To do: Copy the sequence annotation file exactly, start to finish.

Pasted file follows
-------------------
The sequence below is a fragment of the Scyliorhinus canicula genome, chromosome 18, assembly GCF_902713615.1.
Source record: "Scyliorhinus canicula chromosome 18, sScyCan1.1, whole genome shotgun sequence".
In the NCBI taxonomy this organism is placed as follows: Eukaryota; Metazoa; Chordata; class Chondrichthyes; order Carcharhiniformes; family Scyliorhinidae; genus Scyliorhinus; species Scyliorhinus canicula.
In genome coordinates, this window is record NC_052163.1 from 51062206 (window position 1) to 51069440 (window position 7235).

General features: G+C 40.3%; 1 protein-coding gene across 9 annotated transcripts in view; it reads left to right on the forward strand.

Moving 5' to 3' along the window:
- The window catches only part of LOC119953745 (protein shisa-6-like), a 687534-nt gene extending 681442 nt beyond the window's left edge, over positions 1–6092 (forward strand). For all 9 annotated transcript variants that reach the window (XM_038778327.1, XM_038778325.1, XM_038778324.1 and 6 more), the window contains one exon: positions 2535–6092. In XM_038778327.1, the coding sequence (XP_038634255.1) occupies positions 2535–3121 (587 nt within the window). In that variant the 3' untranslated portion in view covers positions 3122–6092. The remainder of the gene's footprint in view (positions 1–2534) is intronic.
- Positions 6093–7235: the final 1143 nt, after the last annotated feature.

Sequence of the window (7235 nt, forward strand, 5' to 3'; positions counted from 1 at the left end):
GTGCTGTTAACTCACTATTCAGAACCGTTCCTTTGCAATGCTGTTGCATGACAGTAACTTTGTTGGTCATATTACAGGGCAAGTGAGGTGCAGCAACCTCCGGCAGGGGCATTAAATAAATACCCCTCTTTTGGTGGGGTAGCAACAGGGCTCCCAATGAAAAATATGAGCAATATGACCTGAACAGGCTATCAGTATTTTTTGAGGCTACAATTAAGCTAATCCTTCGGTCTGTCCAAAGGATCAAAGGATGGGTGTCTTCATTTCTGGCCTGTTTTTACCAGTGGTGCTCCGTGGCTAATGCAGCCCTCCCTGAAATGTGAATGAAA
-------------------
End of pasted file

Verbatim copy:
The sequence below is a fragment of the Scyliorhinus canicula genome, chromosome 18, assembly GCF_902713615.1.
Source record: "Scyliorhinus canicula chromosome 18, sScyCan1.1, whole genome shotgun sequence".
In the NCBI taxonomy this organism is placed as follows: Eukaryota; Metazoa; Chordata; class Chondrichthyes; order Carcharhiniformes; family Scyliorhinidae; genus Scyliorhinus; species Scyliorhinus canicula.
In genome coordinates, this window is record NC_052163.1 from 51062206 (window position 1) to 51069440 (window position 7235).

General features: G+C 40.3%; 1 protein-coding gene across 9 annotated transcripts in view; it reads left to right on the forward strand.

Moving 5' to 3' along the window:
- The window catches only part of LOC119953745 (protein shisa-6-like), a 687534-nt gene extending 681442 nt beyond the window's left edge, over positions 1–6092 (forward strand). For all 9 annotated transcript variants that reach the window (XM_038778327.1, XM_038778325.1, XM_038778324.1 and 6 more), the window contains one exon: positions 2535–6092. In XM_038778327.1, the coding sequence (XP_038634255.1) occupies positions 2535–3121 (587 nt within the window). In that variant the 3' untranslated portion in view covers positions 3122–6092. The remainder of the gene's footprint in view (positions 1–2534) is intronic.
- Positions 6093–7235: the final 1143 nt, after the last annotated feature.

Sequence of the window (7235 nt, forward strand, 5' to 3'; positions counted from 1 at the left end):
GTGCTGTTAACTCACTATTCAGAACCGTTCCTTTGCAATGCTGTTGCATGACAGTAACTTTGTTGGTCATATTACAGGGCAAGTGAGGTGCAGCAACCTCCGGCAGGGGCATTAAATAAATACCCCTCTTTTGGTGGGGTAGCAACAGGGCTCCCAATGAAAAATATGAGCAATATGACCTGAACAGGCTATCAGTATTTTTTGAGGCTACAATTAAGCTAATCCTTCGGTCTGTCCAAAGGATCAAAGGATGGGTGTCTTCATTTCTGGCCTGTTTTTACCAGTGGTGCTCCGTGGCTAATGCAGCCCTCCCTGAAATGTGAATGAAA